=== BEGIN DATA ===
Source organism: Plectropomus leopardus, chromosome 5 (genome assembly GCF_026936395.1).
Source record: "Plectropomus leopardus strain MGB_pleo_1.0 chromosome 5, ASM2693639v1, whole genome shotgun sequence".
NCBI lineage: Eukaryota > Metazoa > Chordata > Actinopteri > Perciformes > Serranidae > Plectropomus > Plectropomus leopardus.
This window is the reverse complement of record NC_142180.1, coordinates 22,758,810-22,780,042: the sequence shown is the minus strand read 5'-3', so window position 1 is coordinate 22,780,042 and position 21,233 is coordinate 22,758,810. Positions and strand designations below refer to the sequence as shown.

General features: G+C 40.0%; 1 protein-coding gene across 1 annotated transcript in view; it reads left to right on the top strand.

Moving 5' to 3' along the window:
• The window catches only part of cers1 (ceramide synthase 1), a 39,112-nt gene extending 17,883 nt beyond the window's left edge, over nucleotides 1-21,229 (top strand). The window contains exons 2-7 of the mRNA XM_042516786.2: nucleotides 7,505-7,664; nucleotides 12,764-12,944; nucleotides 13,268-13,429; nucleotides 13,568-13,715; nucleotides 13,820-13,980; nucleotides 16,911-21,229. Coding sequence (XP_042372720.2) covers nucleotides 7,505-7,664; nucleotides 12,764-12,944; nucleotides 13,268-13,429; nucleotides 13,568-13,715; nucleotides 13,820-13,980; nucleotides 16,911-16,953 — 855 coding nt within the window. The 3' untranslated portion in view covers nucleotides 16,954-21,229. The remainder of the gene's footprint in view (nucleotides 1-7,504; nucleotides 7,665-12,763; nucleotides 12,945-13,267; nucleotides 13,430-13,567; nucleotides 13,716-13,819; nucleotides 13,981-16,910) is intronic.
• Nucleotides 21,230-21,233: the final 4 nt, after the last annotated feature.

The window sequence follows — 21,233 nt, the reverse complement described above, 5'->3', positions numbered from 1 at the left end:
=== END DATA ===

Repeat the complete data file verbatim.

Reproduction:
Source organism: Plectropomus leopardus, chromosome 5 (genome assembly GCF_026936395.1).
Source record: "Plectropomus leopardus strain MGB_pleo_1.0 chromosome 5, ASM2693639v1, whole genome shotgun sequence".
NCBI lineage: Eukaryota > Metazoa > Chordata > Actinopteri > Perciformes > Serranidae > Plectropomus > Plectropomus leopardus.
This window is the reverse complement of record NC_142180.1, coordinates 22,758,810-22,780,042: the sequence shown is the minus strand read 5'-3', so window position 1 is coordinate 22,780,042 and position 21,233 is coordinate 22,758,810. Positions and strand designations below refer to the sequence as shown.

General features: G+C 40.0%; 1 protein-coding gene across 1 annotated transcript in view; it reads left to right on the top strand.

Moving 5' to 3' along the window:
• The window catches only part of cers1 (ceramide synthase 1), a 39,112-nt gene extending 17,883 nt beyond the window's left edge, over nucleotides 1-21,229 (top strand). The window contains exons 2-7 of the mRNA XM_042516786.2: nucleotides 7,505-7,664; nucleotides 12,764-12,944; nucleotides 13,268-13,429; nucleotides 13,568-13,715; nucleotides 13,820-13,980; nucleotides 16,911-21,229. Coding sequence (XP_042372720.2) covers nucleotides 7,505-7,664; nucleotides 12,764-12,944; nucleotides 13,268-13,429; nucleotides 13,568-13,715; nucleotides 13,820-13,980; nucleotides 16,911-16,953 — 855 coding nt within the window. The 3' untranslated portion in view covers nucleotides 16,954-21,229. The remainder of the gene's footprint in view (nucleotides 1-7,504; nucleotides 7,665-12,763; nucleotides 12,945-13,267; nucleotides 13,430-13,567; nucleotides 13,716-13,819; nucleotides 13,981-16,910) is intronic.
• Nucleotides 21,230-21,233: the final 4 nt, after the last annotated feature.

The window sequence follows — 21,233 nt, the reverse complement described above, 5'->3', positions numbered from 1 at the left end: